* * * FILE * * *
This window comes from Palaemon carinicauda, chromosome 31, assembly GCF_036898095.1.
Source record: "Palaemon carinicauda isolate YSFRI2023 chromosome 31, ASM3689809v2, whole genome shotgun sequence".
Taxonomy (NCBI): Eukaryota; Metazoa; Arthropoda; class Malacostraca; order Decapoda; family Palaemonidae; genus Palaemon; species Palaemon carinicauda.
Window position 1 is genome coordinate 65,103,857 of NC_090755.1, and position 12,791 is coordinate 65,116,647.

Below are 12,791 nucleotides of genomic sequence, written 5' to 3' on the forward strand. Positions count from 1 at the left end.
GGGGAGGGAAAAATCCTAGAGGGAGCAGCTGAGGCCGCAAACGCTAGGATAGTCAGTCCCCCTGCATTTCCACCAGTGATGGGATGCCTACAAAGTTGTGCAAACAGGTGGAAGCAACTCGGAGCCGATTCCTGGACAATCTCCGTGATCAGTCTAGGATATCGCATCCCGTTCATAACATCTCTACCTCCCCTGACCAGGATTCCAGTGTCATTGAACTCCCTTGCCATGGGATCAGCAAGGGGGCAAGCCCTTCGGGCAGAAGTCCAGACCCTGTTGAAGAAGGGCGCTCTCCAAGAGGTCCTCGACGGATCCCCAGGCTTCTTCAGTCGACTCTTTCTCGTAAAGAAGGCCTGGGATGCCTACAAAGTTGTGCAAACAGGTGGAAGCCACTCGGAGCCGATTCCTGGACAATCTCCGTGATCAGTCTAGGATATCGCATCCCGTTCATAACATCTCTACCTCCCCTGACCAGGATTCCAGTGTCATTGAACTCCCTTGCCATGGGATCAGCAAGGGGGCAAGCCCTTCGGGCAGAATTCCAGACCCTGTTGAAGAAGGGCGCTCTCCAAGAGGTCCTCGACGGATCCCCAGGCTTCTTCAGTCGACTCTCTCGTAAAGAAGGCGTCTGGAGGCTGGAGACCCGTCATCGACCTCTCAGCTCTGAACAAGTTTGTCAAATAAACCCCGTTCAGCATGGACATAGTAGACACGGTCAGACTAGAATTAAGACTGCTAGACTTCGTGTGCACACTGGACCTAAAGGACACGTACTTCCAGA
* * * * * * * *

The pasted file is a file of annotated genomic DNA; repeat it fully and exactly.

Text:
This window comes from Palaemon carinicauda, chromosome 31, assembly GCF_036898095.1.
Source record: "Palaemon carinicauda isolate YSFRI2023 chromosome 31, ASM3689809v2, whole genome shotgun sequence".
Taxonomy (NCBI): Eukaryota; Metazoa; Arthropoda; class Malacostraca; order Decapoda; family Palaemonidae; genus Palaemon; species Palaemon carinicauda.
Window position 1 is genome coordinate 65,103,857 of NC_090755.1, and position 12,791 is coordinate 65,116,647.

Below are 12,791 nucleotides of genomic sequence, written 5' to 3' on the forward strand. Positions count from 1 at the left end.
GGGGAGGGAAAAATCCTAGAGGGAGCAGCTGAGGCCGCAAACGCTAGGATAGTCAGTCCCCCTGCATTTCCACCAGTGATGGGATGCCTACAAAGTTGTGCAAACAGGTGGAAGCAACTCGGAGCCGATTCCTGGACAATCTCCGTGATCAGTCTAGGATATCGCATCCCGTTCATAACATCTCTACCTCCCCTGACCAGGATTCCAGTGTCATTGAACTCCCTTGCCATGGGATCAGCAAGGGGGCAAGCCCTTCGGGCAGAAGTCCAGACCCTGTTGAAGAAGGGCGCTCTCCAAGAGGTCCTCGACGGATCCCCAGGCTTCTTCAGTCGACTCTTTCTCGTAAAGAAGGCCTGGGATGCCTACAAAGTTGTGCAAACAGGTGGAAGCCACTCGGAGCCGATTCCTGGACAATCTCCGTGATCAGTCTAGGATATCGCATCCCGTTCATAACATCTCTACCTCCCCTGACCAGGATTCCAGTGTCATTGAACTCCCTTGCCATGGGATCAGCAAGGGGGCAAGCCCTTCGGGCAGAATTCCAGACCCTGTTGAAGAAGGGCGCTCTCCAAGAGGTCCTCGACGGATCCCCAGGCTTCTTCAGTCGACTCTCTCGTAAAGAAGGCGTCTGGAGGCTGGAGACCCGTCATCGACCTCTCAGCTCTGAACAAGTTTGTCAAATAAACCCCGTTCAGCATGGACATAGTAGACACGGTCAGACTAGAATTAAGACTGCTAGACTTCGTGTGCACACTGGACCTAAAGGACACGTACTTCCAGA